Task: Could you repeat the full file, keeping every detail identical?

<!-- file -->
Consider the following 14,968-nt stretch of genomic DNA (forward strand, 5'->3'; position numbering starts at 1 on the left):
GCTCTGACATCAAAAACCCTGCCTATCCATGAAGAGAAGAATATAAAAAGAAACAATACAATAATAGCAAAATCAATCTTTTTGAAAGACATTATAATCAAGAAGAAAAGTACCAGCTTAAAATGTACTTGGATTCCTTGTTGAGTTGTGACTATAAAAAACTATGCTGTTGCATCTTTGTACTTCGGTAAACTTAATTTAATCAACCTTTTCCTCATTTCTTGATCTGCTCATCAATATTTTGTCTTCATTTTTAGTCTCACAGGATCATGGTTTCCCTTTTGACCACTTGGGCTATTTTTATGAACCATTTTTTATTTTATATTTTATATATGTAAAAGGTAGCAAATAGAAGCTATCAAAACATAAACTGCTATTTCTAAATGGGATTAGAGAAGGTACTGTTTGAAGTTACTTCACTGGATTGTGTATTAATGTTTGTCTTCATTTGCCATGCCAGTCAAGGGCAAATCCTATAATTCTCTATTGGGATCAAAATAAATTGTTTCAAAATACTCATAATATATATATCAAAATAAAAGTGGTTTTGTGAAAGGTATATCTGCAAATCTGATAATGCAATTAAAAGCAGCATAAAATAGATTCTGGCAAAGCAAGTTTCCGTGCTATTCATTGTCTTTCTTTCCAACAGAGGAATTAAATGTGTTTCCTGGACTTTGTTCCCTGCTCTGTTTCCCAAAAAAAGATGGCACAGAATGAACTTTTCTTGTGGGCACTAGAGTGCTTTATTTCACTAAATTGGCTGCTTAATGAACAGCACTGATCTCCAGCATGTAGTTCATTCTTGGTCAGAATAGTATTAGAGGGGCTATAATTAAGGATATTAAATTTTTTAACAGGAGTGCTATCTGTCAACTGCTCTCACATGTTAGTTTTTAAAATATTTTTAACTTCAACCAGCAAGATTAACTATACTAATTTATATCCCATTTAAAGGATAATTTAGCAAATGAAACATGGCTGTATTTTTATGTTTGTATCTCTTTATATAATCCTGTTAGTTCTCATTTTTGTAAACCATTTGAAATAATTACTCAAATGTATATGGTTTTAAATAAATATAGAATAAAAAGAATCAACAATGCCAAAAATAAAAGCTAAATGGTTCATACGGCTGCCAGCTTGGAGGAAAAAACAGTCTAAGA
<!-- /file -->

Consider the following 14,968-nt stretch of genomic DNA (forward strand, 5'->3'; position numbering starts at 1 on the left):
GCTCTGACATCAAAAACCCTGCCTATCCATGAAGAGAAGAATATAAAAAGAAACAATACAATAATAGCAAAATCAATCTTTTTGAAAGACATTATAATCAAGAAGAAAAGTACCAGCTTAAAATGTACTTGGATTCCTTGTTGAGTTGTGACTATAAAAAACTATGCTGTTGCATCTTTGTACTTCGGTAAACTTAATTTAATCAACCTTTTCCTCATTTCTTGATCTGCTCATCAATATTTTGTCTTCATTTTTAGTCTCACAGGATCATGGTTTCCCTTTTGACCACTTGGGCTATTTTTATGAACCATTTTTTATTTTATATTTTATATATGTAAAAGGTAGCAAATAGAAGCTATCAAAACATAAACTGCTATTTCTAAATGGGATTAGAGAAGGTACTGTTTGAAGTTACTTCACTGGATTGTGTATTAATGTTTGTCTTCATTTGCCATGCCAGTCAAGGGCAAATCCTATAATTCTCTATTGGGATCAAAATAAATTGTTTCAAAATACTCATAATATATATATCAAAATAAAAGTGGTTTTGTGAAAGGTATATCTGCAAATCTGATAATGCAATTAAAAGCAGCATAAAATAGATTCTGGCAAAGCAAGTTTCCGTGCTATTCATTGTCTTTCTTTCCAACAGAGGAATTAAATGTGTTTCCTGGACTTTGTTCCCTGCTCTGTTTCCCAAAAAAAGATGGCACAGAATGAACTTTTCTTGTGGGCACTAGAGTGCTTTATTTCACTAAATTGGCTGCTTAATGAACAGCACTGATCTCCAGCATGTAGTTCATTCTTGGTCAGAATAGTATTAGAGGGGCTATAATTAAGGATATTAAATTTTTTAACAGGAGTGCTATCTGTCAACTGCTCTCACATGTTAGTTTTTAAAATATTTTTAACTTCAACCAGCAAGATTAACTATACTAATTTATATCCCATTTAAAGGATAATTTAGCAAATGAAACATGGCTGTATTTTTATGTTTGTATCTCTTTATATAATCCTGTTAGTTCTCATTTTTGTAAACCATTTGAAATAATTACTCAAATGTATATGGTTTTAAATAAATATAGAATAAAAAGAATCAACAATGCCAAAAATAAAAGCTAAATGGTTCATACGGCTGCCAGCTTGGAGGAAAAAACAGTCTAAGA